Led Astray: A collection of Kelley Armstrong short stories

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fantasy book reviews science fiction book reviewsLed Astray: The Best of Kelley Armstrong by Kelly ArmstrongLed Astray: The Best of Kelley Armstrong by Kelly Armstrong

Kelley Armstrong has published several series of urban fantasy and paranormal novels, including her WOMEN OF THE OTHERWORLD contemporary fantasy series, in which werewolves, vampires, and other supernatural creatures live alongside humans, and the CAINSVILLE series, focusing on the lives in and around a town with mysterious supernatural elements. Her latest book, Led Astray, is a collection of twenty-three short stories, many of them set in the worlds created in her series, although several stories are stand-alone. This is an eclectic collection, primarily urban fantasy, but running the gamut from high fantasy to ghost stories to horror, with a few non-fantasy tales thrown in for good measure.

Some of the standout stories are:

“The Kitsune’s Nine Tales” (from the AGE OF LEGENDS universe): Alvar Kitsune, the former marshal of the imperial army, is sentenced to death by the emperor as a traitor. The guard Senri is charged with taking Kitsune from the capital city to the Forest of the Dead to meet his fate. Kitsune had been Emperor Tatsu’s closest friend before his betrayal, and the emperor warns Senri:

“You know his clan’s totem?”

“The nine-tailed fox.”

“Yes. The kitsune. The trickster. There are many ways Alvar will attempt to escape, and before you leave, I am going to tell you every one.”

A fascinating game of psychological cat-and-mouse ensues, as Senri and his group of guards attempt to make certain that Kitsune doesn’t escape his fate.

“Last Stand:” A stand-alone tale set in the zombie apocalypse, with sympathetic characters and an interesting twist. Things aren’t always as they may seem.

“The Door:” Another stand-alone short story, in which a husband and wife and their two daughters live in isolation in a home with two doors:

When Momma or Daddy went out, they’d go through the first one, and then they’d close it before she’d hear them open the other. That was the real door. The one that led to terrible things, and she had no idea what those things were, nor had her parents even said they were terrible, but she knew. She just knew.

Armstrong effectively creates an atmosphere that includes both tension and poignancy, as the parents scramble to hold on to a little bit of happiness for their family, and the older daughter gradually begins to understand the costs involved.

“Suffer the Children:” Addie, a half-wild twelve year old orphan, lives in Chestnut Hill, a small town in what appears to be a post-apocalyptic world. A diphtheria epidemic has just decimated the town, killing thirty-six people: one-third of its inhabitants and the vast majority of their children. Two strangers come to town, promising miracles… for a price. Addie and her adoptive father, the town preacher, feel that there’s something unwholesome about these two men, but most of the folk in town are so dazzled by the strangers’ promise to bring some of their children back to life that they shut their ears to any who try to voice a warning. There is magic in this tale, but its strength is in the psychological exploration of the various inhabitants of Chestnut Hill.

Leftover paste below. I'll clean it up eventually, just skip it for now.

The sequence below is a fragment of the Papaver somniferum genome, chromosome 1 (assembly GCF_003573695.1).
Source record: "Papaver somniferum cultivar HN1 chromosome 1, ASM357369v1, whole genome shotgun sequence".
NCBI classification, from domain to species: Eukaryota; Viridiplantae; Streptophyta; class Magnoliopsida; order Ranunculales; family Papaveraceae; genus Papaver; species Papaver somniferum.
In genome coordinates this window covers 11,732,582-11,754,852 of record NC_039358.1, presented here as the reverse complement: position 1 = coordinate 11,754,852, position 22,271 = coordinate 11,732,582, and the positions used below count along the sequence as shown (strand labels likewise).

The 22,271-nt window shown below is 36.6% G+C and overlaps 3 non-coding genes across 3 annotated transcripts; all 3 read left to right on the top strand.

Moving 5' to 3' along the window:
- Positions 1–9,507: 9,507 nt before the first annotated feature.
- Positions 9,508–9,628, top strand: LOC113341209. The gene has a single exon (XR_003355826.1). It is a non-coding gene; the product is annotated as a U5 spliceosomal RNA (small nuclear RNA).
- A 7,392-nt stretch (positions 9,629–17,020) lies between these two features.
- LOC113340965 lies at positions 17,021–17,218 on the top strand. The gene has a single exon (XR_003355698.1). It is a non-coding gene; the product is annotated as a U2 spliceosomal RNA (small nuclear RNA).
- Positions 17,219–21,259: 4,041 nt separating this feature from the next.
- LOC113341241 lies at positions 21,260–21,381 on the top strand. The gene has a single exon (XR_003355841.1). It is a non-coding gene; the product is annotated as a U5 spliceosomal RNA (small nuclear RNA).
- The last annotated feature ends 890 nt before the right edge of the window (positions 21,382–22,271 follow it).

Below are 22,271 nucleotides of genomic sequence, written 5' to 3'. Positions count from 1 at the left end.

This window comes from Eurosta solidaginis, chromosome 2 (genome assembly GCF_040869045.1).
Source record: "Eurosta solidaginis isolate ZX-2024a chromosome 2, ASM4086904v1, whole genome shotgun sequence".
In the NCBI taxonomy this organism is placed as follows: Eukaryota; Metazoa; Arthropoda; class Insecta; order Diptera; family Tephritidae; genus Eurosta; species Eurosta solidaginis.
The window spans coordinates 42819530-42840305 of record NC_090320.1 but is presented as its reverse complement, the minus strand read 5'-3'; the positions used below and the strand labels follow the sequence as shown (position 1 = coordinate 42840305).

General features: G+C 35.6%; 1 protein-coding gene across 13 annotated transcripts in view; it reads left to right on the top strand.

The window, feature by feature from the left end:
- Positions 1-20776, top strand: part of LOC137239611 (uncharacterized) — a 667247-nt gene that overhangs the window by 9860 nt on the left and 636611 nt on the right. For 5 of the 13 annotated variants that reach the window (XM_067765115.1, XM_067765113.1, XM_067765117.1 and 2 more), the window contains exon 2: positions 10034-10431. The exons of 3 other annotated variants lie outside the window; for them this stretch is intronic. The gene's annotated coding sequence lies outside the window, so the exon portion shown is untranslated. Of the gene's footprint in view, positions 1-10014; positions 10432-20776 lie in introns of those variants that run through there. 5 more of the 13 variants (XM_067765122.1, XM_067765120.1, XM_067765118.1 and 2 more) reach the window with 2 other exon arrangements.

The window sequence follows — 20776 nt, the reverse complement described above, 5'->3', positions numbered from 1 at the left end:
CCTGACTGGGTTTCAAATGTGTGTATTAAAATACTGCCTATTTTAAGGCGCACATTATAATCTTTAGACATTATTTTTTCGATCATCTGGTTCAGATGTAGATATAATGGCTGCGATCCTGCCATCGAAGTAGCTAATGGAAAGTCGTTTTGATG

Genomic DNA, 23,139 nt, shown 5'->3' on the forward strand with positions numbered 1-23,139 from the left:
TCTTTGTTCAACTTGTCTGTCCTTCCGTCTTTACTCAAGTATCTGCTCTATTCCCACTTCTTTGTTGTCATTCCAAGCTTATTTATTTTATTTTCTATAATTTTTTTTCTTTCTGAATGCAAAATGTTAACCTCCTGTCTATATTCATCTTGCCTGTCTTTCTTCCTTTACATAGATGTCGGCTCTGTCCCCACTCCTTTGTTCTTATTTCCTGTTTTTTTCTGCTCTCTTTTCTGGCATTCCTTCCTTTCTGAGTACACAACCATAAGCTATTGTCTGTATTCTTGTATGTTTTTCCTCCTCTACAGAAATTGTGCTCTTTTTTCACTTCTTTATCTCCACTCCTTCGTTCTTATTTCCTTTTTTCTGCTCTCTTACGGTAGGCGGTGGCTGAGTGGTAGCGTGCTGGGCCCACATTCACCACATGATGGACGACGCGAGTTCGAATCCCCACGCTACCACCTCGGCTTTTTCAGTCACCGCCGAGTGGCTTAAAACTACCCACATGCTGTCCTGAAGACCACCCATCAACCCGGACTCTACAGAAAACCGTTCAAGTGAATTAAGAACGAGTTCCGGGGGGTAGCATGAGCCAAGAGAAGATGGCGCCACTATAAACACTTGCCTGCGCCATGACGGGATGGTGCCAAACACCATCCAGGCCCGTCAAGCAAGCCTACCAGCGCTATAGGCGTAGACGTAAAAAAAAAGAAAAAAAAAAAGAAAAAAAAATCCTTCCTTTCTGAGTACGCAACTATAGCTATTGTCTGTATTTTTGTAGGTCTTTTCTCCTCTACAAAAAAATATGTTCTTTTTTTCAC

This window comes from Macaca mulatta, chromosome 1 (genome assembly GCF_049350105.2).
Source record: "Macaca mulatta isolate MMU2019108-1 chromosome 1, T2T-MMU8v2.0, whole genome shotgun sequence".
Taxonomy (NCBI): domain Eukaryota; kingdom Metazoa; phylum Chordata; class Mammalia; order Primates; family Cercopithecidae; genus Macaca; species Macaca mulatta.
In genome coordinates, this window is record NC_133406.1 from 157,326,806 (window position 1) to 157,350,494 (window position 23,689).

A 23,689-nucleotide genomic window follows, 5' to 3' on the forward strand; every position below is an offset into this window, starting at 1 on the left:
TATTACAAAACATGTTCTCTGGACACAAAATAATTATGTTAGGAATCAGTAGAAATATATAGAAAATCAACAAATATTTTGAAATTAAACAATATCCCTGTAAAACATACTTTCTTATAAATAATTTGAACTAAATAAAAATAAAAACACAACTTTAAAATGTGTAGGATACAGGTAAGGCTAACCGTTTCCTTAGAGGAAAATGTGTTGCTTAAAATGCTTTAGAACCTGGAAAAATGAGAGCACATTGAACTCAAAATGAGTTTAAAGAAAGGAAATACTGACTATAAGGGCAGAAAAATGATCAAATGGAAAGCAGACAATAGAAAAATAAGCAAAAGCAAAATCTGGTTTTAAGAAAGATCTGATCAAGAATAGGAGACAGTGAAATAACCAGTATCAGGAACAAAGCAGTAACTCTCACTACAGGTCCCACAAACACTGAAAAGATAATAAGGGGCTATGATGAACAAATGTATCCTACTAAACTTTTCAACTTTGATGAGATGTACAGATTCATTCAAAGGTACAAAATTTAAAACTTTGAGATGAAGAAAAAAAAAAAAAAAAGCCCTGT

Several of the stories in Led Astray are superficial and a little simplistic, a little light on the world-building and characterization, although they may appeal more to readers who are familiar with Armstrong’s universes in her various book series. Some of the stories relied too much on the twist factor to make the tale, and could have used some additional depth. There is also a fair amount of gore and disturbing content along with a few sexual scenes, although relatively little of the typical paranormal romance appears in these pages. This collection should have a strong appeal for Armstrong’s fans and other readers who like a mix of paranormal fantasy and light horror. I found the standout stories intriguing enough that I’m interested in checking out some of Kelley Armstrong’s novels.

Publication date: August 17, 2015. Welcome to the many worlds of #1 New York Times bestselling author Kelley Armstrong (Otherworld, Cainsville). As her SyFy channel series, Bitten, enters its second season, Armstrong continues to breathe new life into city-dwelling vampires, werewolves, and zombies. Now travel even further with her, to a post-apocalyptic fortress, a superstitious village, a supernatural brothel, and even feudal Japan. In Led Astray, you’ll discover the stories of new characters from within and outside Armstrong’s popular novels. Here you will find two original tales from Cainsville, plus journeys to and beyond the worlds of Darkest Powers, Age of Legends, Otherworld, and more. Bold and humorous, passionate and heart-stopping, here is Kelley Armstrong at her versatile best.

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TADIANA JONES, on our staff since July 2015, is an intellectual property lawyer with a BA in English. She inherited her love of classic and hard SF from her father and her love of fantasy and fairy tales from her mother. She lives with her husband and four children in a small town near the mountains in Utah. Tadiana juggles her career, her family, and her love for reading, travel and art, only occasionally dropping balls. She likes complex and layered stories and characters with hidden depths. Favorite authors include Lois McMaster Bujold, Brandon Sanderson, Robin McKinley, Connie Willis, Isaac Asimov, Larry Niven, Megan Whalen Turner, Patricia McKillip, Mary Stewart, Ilona Andrews, and Susanna Clarke.

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One comment

  1. I am definitely going to have to read this collection!

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